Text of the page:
High-tech shoes hurt credibility: Warholm

Karsten Warholm and Rai Benjamin racing in the Olympic 400m hurdles semi-finals. The Norwegian criticised the American's thick-soled shoes despite the former wearing spikes with a carbon plate that can enhance performance.
Karsten Warholm and Rai Benjamin racing in the Olympic 400m hurdles semi-finals. The Norwegian criticised the American's thick-soled shoes despite the former wearing spikes with a carbon plate that can enhance performance.PHOTO: AGENCE FRANCE-PRESSE

OSLO • Norwegian hurdler Karsten Warholm is not against innovation in sports but feels the new carbon-technology shoes are hurting athletes' credibility, said the men's 400m hurdles champion at the Tokyo Olympics.

The 25-year-old shaved 0.76 of a second from his own world record - a massive margin in a one-lap race - to hold off American Rai Benjamin to win in what would be remembered as one of the all-time great Olympic races.

Benjamin took silver in 46.17, also half-a-second inside Warholm's previous record of 46.70 while Brazilian Alison dos Santos took bronze in 46.72 as six of the first seven set national or continental records.

Following his victory, Warholm criticised Benjamin's thick-soled shoes despite also wearing spikes with a carbon plate that unquestionably improves performance.

"What I said was misunderstood in some way because I had one comment about it after the race and it just blew up and that wasn't my plan at all," he said.

"To be honest, I don't know if that shoe (Nike) is the best shoe. My shoe (Puma) is maybe just as good but that's not what it is about. I haven't done the science.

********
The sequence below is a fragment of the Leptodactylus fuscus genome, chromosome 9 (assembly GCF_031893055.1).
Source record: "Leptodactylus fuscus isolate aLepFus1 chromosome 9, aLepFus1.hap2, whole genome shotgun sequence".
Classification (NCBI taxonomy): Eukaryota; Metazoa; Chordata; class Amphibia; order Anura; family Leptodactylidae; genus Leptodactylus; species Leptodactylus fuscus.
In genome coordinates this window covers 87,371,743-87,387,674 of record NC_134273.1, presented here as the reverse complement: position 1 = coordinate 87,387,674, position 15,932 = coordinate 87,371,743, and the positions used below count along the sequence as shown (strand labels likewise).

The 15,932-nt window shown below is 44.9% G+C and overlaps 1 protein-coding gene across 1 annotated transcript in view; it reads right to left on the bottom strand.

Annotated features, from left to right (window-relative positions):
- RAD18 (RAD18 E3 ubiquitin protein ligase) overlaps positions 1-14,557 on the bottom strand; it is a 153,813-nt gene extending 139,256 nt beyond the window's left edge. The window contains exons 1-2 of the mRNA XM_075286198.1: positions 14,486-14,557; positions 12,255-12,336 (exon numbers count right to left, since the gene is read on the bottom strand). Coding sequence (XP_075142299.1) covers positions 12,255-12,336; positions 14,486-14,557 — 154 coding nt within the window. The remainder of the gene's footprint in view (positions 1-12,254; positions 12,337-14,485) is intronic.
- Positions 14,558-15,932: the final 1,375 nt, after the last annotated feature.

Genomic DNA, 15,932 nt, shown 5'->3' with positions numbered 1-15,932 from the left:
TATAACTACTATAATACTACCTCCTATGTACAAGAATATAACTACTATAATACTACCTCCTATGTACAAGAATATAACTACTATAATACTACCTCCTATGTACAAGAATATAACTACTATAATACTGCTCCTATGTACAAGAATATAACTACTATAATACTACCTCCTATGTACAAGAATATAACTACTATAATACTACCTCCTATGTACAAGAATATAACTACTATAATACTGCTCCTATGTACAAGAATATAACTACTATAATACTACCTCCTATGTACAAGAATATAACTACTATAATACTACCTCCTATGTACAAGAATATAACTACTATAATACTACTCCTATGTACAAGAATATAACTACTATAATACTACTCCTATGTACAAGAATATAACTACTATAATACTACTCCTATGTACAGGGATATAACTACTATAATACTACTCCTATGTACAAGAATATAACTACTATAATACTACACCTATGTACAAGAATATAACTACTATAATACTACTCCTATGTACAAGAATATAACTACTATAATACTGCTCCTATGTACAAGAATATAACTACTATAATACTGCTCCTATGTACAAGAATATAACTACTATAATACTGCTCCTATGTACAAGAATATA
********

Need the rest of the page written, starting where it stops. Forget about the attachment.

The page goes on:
"When somebody does a great performance now, everybody will question if it's the shoe, and that is the credibility problem."

With a super-speedy track at Tokyo's Olympic Stadium to aid, Sydney McLaughlin, too, shattered her own world record ahead of fellow American Dalilah Muhammad, who was also inside the old mark, in the women's race. The sprints also witnessed fast times.

Warholm added that he wanted athletes, and not technology, to get more credit, even though he was all for technology "pushing it a little bit forward".

"Hopefully somebody is doing the research and hopefully World Athletics are there to protect both athletes but also the audience," he said.

"People sitting at home. I don't want them to feel like they've been fooled or tricked. I want there to be credibility."

Warholm looked surprised when he saw the astonishing time after going past the finish line in Tokyo. He ripped his vest apart and beat his chest in celebration before sinking to his knees.

"I was just a bit embarrassed that I wasn't able to rip the shirt like fully off," he said with a smile.

"But it was a lot of emotions... it's something I wanted really bad. With the Olympics, it's not a medal that you can fight for every year."

Warholm, a two-time world champion in 400m hurdles, said he was ready to try new events.

"The first natural one would be the 400m without hurdles. I'm also dreaming about doing a great 800 once, but that's going to take some years and a different type of training. So I'm not ready to go there just yet," he said.

REUTERS

A version of this article appeared in the print edition of The Straits Times on August 20, 2021, with the headline 'High-tech shoes hurt credibility: Warholm'. Subscribe